s the federal government struggles to recruit young people, a recent survey found that 30 percent of those between the ages of 18 and 30 have either declined to apply or withdrawn applications for jobs because of strict marijuana policies required for security clearances.
The poll, published on the unofficial marijuana holiday April 20 by ClearanceJobs and the Intelligence and National Security Foundation (INSF), interviewed young adults about federal employment policies, focusing on cannabis.
Twenty-five percent say the government’s marijuana policy would prevent them from seeking employment requiring a security clearance in the future.
Participants were first asked whether they’d consider working in a federal position that requires security clearance, and almost 80 percent said they either would or might consider applying; 40 percent also said that they’ve used marijuana in the past year.
One of the most notable findings is that 20 percent of participants said they’ve declined to apply for federal jobs because of the government’s restrictive cannabis policies. Another 10 percent said they’ve withdrawn applications because of the marijuana rules.
The survey also found that 25 percent said the government’s marijuana policy would prevent them from seeking employment requiring a security clearance in the future. While 39 percent said they’d be willing to abstain from cannabis in order to secure a federal job, 18 percent said they wouldn’t. And 15 percent said that they wouldn’t stop using marijuana after getting a security clearance.
Interestingly, most of the panel didn’t have a firm grasp on what the government’s cannabis policy actually is. Sixteen percent said that any marijuana use automatically disqualifies applicants for security clearance, 37 percent said there’s no eligibility impact, 24 percent said it is one of several factors that are considered for clearance, and 23 percent said they didn’t know.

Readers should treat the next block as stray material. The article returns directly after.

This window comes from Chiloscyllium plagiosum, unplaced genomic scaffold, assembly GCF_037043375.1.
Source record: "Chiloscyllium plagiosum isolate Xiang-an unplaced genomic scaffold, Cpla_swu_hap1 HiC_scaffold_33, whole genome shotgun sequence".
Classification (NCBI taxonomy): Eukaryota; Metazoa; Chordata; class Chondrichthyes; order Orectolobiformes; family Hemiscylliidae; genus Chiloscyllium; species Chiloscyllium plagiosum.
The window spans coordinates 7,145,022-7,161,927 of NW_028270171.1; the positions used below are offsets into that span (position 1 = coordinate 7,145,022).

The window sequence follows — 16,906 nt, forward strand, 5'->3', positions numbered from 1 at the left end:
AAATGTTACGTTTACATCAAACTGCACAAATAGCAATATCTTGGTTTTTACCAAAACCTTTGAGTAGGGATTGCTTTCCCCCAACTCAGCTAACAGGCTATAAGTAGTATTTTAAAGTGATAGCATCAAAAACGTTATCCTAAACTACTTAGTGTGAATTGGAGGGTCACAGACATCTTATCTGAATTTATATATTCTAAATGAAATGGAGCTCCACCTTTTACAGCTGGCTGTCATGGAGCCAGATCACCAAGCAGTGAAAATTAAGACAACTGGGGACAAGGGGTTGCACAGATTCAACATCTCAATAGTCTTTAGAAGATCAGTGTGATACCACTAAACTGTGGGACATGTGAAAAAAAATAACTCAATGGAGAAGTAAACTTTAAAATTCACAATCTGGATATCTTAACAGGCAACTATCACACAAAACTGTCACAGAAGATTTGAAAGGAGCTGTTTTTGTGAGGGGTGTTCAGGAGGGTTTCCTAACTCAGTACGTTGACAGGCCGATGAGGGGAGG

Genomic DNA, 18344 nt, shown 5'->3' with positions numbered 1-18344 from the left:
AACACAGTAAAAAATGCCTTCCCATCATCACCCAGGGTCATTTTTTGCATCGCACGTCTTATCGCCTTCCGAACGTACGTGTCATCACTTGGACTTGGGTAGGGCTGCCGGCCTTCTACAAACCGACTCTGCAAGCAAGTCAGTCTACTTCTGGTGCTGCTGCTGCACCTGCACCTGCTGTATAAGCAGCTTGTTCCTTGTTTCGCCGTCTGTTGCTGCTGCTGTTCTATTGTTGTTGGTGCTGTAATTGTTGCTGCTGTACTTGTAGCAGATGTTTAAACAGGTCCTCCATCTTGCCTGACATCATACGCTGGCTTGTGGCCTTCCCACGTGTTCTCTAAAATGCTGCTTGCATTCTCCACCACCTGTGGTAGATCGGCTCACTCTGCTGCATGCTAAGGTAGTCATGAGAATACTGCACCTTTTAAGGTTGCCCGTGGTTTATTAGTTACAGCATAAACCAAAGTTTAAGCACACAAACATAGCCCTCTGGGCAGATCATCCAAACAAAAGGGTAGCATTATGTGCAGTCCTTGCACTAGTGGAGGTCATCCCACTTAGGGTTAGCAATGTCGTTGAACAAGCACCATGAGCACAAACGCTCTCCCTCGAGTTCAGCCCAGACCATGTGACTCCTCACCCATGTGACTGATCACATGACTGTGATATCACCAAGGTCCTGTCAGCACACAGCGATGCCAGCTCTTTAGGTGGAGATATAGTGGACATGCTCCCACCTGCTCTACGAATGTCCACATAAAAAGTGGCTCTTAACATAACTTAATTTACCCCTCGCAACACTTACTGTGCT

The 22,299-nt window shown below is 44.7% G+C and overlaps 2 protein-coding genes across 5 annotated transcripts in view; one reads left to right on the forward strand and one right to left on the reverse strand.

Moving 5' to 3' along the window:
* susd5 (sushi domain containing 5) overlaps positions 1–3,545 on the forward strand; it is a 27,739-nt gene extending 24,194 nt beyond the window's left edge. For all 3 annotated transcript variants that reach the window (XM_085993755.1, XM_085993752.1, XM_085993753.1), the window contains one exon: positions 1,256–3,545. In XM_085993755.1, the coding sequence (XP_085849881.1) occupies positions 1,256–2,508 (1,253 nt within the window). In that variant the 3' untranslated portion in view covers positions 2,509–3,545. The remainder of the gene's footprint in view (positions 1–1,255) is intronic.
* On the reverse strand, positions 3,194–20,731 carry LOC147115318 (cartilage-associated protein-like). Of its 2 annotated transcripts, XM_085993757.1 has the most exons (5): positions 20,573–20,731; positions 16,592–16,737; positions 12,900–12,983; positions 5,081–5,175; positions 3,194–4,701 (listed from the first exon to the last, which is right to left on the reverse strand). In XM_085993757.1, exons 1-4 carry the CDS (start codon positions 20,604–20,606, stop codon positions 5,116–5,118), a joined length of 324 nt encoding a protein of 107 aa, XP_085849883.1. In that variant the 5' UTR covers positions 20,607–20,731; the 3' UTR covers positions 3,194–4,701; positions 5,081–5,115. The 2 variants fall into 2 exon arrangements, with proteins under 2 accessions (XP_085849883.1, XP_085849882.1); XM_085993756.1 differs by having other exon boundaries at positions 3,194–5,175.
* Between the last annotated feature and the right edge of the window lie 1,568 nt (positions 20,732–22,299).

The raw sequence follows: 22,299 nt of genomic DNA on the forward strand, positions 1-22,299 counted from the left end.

Similarly, there’s confusion about the policies for people who’ve already obtained security clearances, with 9 percent saying those individuals can use marijuana anywhere, 31 percent saying they can use in a legal jurisdiction, 33 percent saying cannabis use is prohibited, and 26 percent saying they didn’t know.
While marijuana employment policies under federal prohibition remain strict, various agencies have moved to loosen requirements as more states have legalized.
Only 4 percent of participants correctly answered both questions about what the federal government’s security clearance rules are for applicants and those who are already cleared.
The survey involved interviews with 905 adults aged 18-30 living in Virginia, Maryland, the District of Columbia, California, Florida, Texas and Colorado. The interviews took place in February. The margin of error is +/- 3.23 percentage points.
While marijuana employment policies under federal prohibition remain strict, various agencies have moved to loosen requirements as more states have enacted legalization.
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Many Young Adults Won’t Apply for Federal Jobs Due to Cannabis Policies